Panic followed the inspectors into the flooded neighborhoods.
Within weeks of the August flood, the federal government estimated that the homes of thousands of people in South Louisiana had been "substantially damaged" -- the bureaucrats' phrase for describing a building rocked so badly the repairs would cost at least half its value. In practical terms, it is a designation that could force owners to elevate, wind up knocking their houses down and building on higher ground, or, in some cases, abandoning their homes altogether.
But, so far, thousands of homes jacked up into the sky haven't appeared. Some early estimates were probably wrong. Elsewhere, building officials suspect some people are working outside the rules, and, at least in one parish, it's not clear if all homeowners know about their initial findings.
As local authorities checked the federal contractors' work, many homes fell off the substantial damage lists. For example, Baton Rouge city-parish officials reported in December that FEMA had estimated 6,000 of the 48,000 flooded structures may have been substantially damaged. The city-parish doesn't make its own assessment until people come in an apply for a building permit, but the number has been slowly shrinking as properties are cleared. As of mid-January, the number of properties flagged by FEMA stood at 3,250, while only 194 properties have been confirmed as substantially damaged.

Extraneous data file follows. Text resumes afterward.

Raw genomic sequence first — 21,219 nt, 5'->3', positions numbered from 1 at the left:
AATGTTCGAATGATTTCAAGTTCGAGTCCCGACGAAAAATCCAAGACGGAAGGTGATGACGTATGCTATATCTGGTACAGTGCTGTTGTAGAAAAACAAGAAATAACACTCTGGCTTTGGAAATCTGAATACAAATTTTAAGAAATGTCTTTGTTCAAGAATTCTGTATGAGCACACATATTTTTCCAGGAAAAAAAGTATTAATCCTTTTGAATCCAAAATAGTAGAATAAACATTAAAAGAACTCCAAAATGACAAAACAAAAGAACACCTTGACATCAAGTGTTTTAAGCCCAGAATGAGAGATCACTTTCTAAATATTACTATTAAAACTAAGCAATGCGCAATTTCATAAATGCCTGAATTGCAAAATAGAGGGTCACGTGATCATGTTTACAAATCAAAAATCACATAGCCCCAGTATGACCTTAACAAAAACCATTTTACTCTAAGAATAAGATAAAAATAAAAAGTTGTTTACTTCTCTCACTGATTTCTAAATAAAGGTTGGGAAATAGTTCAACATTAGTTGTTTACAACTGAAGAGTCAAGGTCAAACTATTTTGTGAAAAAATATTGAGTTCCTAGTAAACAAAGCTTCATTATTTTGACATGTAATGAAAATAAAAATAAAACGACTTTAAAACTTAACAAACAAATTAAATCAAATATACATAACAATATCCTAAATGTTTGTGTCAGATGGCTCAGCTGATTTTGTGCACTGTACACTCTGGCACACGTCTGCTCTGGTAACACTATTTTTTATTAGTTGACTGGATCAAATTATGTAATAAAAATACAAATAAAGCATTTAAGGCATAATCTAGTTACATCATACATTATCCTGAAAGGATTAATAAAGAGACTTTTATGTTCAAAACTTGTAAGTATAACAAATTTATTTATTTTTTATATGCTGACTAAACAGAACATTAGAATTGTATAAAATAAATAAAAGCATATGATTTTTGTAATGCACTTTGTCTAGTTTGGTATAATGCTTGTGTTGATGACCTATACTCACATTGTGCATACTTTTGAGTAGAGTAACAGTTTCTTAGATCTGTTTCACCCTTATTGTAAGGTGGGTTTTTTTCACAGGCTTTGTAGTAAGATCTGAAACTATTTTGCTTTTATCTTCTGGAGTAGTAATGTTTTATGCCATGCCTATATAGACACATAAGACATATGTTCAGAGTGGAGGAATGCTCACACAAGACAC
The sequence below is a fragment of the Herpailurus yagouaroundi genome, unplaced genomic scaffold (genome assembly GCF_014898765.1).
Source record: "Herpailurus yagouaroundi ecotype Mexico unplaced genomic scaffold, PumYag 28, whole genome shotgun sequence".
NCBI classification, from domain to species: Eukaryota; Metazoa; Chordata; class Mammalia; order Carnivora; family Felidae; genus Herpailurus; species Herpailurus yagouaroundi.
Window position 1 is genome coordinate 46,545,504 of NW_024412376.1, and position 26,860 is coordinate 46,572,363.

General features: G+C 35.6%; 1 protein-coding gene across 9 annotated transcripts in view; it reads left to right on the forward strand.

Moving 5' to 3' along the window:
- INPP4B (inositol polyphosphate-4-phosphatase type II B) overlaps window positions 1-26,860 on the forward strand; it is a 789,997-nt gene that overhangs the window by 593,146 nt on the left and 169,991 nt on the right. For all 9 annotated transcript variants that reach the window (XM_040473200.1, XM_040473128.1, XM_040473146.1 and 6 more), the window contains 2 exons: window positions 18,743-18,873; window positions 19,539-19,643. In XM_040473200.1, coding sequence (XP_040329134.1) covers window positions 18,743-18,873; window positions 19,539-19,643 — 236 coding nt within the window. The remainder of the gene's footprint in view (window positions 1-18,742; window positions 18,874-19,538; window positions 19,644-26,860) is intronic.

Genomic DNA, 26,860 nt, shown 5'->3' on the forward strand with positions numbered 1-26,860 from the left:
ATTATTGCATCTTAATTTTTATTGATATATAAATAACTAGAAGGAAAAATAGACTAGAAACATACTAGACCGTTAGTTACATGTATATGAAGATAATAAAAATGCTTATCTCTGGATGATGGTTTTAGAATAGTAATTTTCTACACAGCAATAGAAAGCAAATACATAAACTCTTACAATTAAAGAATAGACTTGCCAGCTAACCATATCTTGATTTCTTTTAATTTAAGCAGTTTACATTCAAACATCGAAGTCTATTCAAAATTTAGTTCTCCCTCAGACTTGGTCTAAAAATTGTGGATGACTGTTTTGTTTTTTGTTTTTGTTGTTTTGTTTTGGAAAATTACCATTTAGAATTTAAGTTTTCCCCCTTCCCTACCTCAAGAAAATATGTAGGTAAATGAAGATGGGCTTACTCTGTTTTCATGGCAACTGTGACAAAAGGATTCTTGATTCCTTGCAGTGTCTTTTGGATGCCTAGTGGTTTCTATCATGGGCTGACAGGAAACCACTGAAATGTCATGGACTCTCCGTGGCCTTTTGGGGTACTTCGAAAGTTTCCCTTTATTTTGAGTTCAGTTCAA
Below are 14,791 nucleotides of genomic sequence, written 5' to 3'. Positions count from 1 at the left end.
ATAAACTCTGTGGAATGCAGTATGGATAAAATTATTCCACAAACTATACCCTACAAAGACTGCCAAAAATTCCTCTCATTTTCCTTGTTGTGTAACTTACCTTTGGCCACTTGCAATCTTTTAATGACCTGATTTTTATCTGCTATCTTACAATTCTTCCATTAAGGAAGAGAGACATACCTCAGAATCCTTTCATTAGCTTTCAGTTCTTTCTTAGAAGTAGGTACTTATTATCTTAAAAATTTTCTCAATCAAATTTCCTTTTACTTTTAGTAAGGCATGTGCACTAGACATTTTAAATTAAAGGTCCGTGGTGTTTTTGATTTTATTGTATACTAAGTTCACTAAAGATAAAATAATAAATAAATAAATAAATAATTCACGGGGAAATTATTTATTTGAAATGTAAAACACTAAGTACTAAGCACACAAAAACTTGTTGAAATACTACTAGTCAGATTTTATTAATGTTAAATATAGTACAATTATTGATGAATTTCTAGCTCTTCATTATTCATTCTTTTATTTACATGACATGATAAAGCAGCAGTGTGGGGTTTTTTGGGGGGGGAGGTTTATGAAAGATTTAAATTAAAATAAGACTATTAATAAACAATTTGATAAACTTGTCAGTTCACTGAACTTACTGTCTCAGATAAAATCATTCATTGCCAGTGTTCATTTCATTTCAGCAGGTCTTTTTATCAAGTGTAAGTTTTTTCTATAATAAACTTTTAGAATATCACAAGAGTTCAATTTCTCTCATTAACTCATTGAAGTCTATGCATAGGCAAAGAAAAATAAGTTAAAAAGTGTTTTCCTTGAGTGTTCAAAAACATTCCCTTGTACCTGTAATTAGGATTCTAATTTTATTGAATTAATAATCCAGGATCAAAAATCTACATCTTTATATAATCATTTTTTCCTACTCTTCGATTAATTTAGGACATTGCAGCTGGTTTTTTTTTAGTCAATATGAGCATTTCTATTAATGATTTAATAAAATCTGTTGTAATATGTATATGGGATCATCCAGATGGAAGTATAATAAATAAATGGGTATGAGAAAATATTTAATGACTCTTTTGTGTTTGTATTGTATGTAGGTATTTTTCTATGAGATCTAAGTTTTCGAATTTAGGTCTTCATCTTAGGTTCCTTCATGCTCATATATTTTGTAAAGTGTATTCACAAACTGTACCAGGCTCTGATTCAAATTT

After the flood in places like Ascension Parish, Central and Denham Springs, local officials made visits or sent out letters to families whose houses were thought to be substantially damaged. But in Baton Rouge, the city-parish put the onus on property owners, expecting that they would find out if their property was damaged at that level when they sought permits for repairs. Officials assumed they could inform residents when they applied for building permits, but people haven't always come asking for permission to rebuild. Livingston Parish, too, came up with a different system, as the local building official is performing all the assessments himself without federal contractors.
Substantial damage is one of the tent poles around which the entire flood insurance system is based, with the elevation requirements meant to protect both the entire program and individual homeowners. The program doesn't want to see properties flood repeatedly. Owners, whose insurance premiums can rise if they don't meet elevation requirements, face decisions between taking a financial hit in the short term or getting bled over the years, particularly when they try to sell their property.
Those thousands of Baton Rouge properties identified by FEMA but unverified by the city-parish remain a mystery. Development Director Carey Chauvin expects that many people are just doing off-the-books repairs, even to properties flagged by federal contractors.
"We know that's happening ... we just don't have the manpower to check," he said.